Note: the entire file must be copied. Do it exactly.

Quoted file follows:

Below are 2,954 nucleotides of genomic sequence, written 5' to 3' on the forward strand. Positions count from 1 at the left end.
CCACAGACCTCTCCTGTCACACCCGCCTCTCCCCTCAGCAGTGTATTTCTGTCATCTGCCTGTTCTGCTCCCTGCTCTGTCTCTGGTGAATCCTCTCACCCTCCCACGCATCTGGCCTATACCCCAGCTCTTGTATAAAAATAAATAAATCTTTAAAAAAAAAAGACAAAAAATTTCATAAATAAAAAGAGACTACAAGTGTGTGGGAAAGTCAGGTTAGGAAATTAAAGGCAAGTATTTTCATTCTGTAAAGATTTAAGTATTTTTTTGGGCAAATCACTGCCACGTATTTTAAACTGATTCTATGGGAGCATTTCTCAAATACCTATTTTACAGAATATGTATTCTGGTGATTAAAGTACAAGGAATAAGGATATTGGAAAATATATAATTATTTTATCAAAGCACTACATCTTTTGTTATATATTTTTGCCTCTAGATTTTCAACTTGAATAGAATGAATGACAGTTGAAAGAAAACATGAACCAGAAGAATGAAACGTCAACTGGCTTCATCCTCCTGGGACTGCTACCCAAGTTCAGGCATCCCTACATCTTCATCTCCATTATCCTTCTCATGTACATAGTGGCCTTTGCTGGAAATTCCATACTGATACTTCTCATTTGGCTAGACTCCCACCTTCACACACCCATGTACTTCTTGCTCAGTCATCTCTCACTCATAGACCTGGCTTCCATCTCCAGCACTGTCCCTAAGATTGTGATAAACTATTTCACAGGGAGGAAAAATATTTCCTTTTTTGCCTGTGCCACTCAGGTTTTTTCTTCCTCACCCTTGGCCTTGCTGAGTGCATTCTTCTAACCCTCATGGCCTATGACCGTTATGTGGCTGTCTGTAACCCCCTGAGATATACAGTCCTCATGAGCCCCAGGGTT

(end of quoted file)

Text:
Below are 2,954 nucleotides of genomic sequence, written 5' to 3' on the forward strand. Positions count from 1 at the left end.
CCACAGACCTCTCCTGTCACACCCGCCTCTCCCCTCAGCAGTGTATTTCTGTCATCTGCCTGTTCTGCTCCCTGCTCTGTCTCTGGTGAATCCTCTCACCCTCCCACGCATCTGGCCTATACCCCAGCTCTTGTATAAAAATAAATAAATCTTTAAAAAAAAAAGACAAAAAATTTCATAAATAAAAAGAGACTACAAGTGTGTGGGAAAGTCAGGTTAGGAAATTAAAGGCAAGTATTTTCATTCTGTAAAGATTTAAGTATTTTTTTGGGCAAATCACTGCCACGTATTTTAAACTGATTCTATGGGAGCATTTCTCAAATACCTATTTTACAGAATATGTATTCTGGTGATTAAAGTACAAGGAATAAGGATATTGGAAAATATATAATTATTTTATCAAAGCACTACATCTTTTGTTATATATTTTTGCCTCTAGATTTTCAACTTGAATAGAATGAATGACAGTTGAAAGAAAACATGAACCAGAAGAATGAAACGTCAACTGGCTTCATCCTCCTGGGACTGCTACCCAAGTTCAGGCATCCCTACATCTTCATCTCCATTATCCTTCTCATGTACATAGTGGCCTTTGCTGGAAATTCCATACTGATACTTCTCATTTGGCTAGACTCCCACCTTCACACACCCATGTACTTCTTGCTCAGTCATCTCTCACTCATAGACCTGGCTTCCATCTCCAGCACTGTCCCTAAGATTGTGATAAACTATTTCACAGGGAGGAAAAATATTTCCTTTTTTGCCTGTGCCACTCAGGTTTTTTCTTCCTCACCCTTGGCCTTGCTGAGTGCATTCTTCTAACCCTCATGGCCTATGACCGTTATGTGGCTGTCTGTAACCCCCTGAGATATACAGTCCTCATGAGCCCCAGGGTT